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  • InChI=1S/C10H13N5O3/c11-8-7-9(13-3-12-8)15(4-14-7)10-6(17)1-5(2-16)18-10/h3-6,10,16-17H,1-2H2,(H2,11,12,13)/t5-,6+,10+/m0/s1 ☒N
  • O[C@@H]1C[C@@H](CO)O[C@H]1N2C(N=CN=C3N)=C3N=C2
  • n2c1c(ncnc1n(c2)[C@@H]3O[C@@H](C[C@H]3O)CO)N
Molar mass 251.246 g·mol−1
Melting point 225.5 °C (437.9 °F; 498.6 K)
Except where otherwise noted, data are given for materials in their standard state (at 25 °C [77 °F], 100 kPa).
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Cordycepin, or 3'-deoxyadenosine, is a derivative of the nucleoside adenosine, differing from the latter by the absence of the hydroxy group in the 3' position of its ribose moiety. It was initially extracted from the fungus Cordyceps militaris,[1] but can now be produced synthetically. It is also found in other Cordyceps species as well as Ophiocordyceps sinensis.[2]

Because cordycepin is similar to adenosine, some enzymes cannot discriminate between the two. It can therefore participate in certain biochemical reactions (for example, incorporation into an mRNA molecule, resulting in premature termination of protein synthesis).[3][4]

Cordycepin has displayed cytotoxicity against some leukemic cell lines in vitro, and at least one clinical trial of cordycepin as a leukemia treatment is in progress.[5]

Cordycepin has been found to produce rapid, robust imipramine-like antidepressant effects in animal models of depression, and these effects, similarly to those of imipramine, are dependent on enhancement of AMPA receptor signaling.[6]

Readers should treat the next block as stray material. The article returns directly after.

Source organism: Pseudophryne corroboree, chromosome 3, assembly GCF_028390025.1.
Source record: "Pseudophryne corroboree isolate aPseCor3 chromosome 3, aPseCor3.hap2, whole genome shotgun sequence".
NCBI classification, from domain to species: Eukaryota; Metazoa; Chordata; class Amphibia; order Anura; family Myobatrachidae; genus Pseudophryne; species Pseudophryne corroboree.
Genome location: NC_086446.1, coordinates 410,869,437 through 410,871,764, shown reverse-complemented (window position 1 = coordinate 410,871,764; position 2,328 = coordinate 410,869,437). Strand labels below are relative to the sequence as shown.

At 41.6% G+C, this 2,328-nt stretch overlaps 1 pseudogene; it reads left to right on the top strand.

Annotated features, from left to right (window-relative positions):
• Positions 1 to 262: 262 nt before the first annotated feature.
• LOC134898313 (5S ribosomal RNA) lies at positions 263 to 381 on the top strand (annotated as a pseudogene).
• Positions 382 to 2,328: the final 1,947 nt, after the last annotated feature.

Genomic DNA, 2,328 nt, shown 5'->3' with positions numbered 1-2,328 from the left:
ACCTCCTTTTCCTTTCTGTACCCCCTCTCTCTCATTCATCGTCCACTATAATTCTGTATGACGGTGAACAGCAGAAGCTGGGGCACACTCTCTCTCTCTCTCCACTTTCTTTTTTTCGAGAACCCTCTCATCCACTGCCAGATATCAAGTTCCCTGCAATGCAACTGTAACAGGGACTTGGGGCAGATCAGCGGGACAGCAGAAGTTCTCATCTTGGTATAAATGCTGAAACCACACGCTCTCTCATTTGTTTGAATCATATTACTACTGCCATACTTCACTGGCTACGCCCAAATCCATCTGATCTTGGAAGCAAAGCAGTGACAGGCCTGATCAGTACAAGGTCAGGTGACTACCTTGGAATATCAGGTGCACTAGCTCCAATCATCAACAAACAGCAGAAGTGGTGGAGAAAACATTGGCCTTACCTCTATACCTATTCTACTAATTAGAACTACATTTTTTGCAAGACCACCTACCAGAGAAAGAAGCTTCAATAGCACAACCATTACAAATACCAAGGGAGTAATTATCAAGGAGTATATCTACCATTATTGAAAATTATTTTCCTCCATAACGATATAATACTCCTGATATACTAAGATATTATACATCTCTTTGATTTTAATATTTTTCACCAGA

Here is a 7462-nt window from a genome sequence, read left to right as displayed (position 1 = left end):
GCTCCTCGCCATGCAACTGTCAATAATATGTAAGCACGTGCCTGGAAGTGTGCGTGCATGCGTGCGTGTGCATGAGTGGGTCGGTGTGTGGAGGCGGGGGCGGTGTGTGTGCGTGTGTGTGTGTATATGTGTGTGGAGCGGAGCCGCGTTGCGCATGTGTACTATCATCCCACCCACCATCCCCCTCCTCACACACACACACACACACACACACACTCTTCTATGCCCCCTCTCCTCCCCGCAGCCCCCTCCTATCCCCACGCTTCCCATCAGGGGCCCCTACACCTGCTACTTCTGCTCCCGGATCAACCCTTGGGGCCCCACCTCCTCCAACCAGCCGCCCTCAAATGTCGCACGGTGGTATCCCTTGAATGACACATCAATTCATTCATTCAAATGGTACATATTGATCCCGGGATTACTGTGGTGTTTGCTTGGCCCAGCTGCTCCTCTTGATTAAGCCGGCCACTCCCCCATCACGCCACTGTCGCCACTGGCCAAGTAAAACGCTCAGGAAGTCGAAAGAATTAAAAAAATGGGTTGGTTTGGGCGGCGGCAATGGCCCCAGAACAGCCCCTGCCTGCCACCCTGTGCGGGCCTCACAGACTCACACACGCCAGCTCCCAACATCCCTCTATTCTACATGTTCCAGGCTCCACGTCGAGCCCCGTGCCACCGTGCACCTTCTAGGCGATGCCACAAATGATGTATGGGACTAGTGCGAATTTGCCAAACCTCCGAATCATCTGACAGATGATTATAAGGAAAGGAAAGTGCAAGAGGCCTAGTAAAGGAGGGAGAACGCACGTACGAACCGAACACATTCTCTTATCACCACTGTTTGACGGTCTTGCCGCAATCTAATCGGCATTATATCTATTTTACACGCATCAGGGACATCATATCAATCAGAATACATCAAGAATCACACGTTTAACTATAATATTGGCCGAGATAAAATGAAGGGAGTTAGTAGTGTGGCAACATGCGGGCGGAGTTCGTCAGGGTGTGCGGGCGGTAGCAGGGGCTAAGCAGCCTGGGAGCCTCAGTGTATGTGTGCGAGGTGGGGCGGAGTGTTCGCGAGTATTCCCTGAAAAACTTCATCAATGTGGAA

See also[edit]


  1. ^ Cunningham, K. G.; Manson, W.; Spring, F. S. & Hutchinson, S. A. (1950). "Cordycepin, a Metabolic Product isolated from Cultures of Cordyceps militaris (Linn.) Link". Nature. 166 (4231): 949. Bibcode:1950Natur.166..949C. doi:10.1038/166949a0. PMID 14796634.
  2. ^ Zhou, X; Luo, L; Dressel, W; Shadier, G; Krumbiegel, D; Schmidtke, P; Zepp, F; Meyer, CU (2008). "Cordycepin is an immunoregulatory active ingredient of Cordyceps sinensis". The American Journal of Chinese Medicine. 36 (5): 967–80. doi:10.1142/S0192415X08006387. PMID 19051361.
  3. ^ Siev, M.; Weinberg, R. & Penman, S. (1969). "The selective interruption of nucleolar RNA synthesis in HeLa cells by cordycepin". J. Cell Biol. 41 (2): 510–520. doi:10.1083/jcb.41.2.510. PMC 2107749. PMID 5783871.
  4. ^ Kondrashov A, Meijer HA, Barthet-Barateig A, Parker HN, Khurshid A, Tessier S, et al. (2012). "Inhibition of polyadenylation reduces inflammatory gene induction". RNA. 18 (12): 2236–50. doi:10.1261/rna.032391.112. PMC 3504674. PMID 23118416.
  5. ^ National Cancer Institute (2011-02-02). "Definition of cordycepin". NCI Drug Dictionary. Retrieved 21 December 2015. CS1 maint: discouraged parameter (link)
  6. ^ Li, Bai; Hou, Yangyang; Zhu, Ming; Bao, Hongkun; Nie, Jun; Zhang, Grace Y.; Shan, Liping; Yao, Yao; Du, Kai; Yang, Hongju; Li, Meizhang; Zheng, Bingrong; Xu, Xiufeng; Xiao, Chunjie; Du, Jing (2016). "3'-Deoxyadenosine (Cordycepin) Produces a Rapid and Robust Antidepressant Effect via Enhancing Prefrontal AMPA Receptor Signaling Pathway". International Journal of Neuropsychopharmacology. 19 (4): pyv112. doi:10.1093/ijnp/pyv112. ISSN 1461-1457. PMC 4851261. PMID 26443809.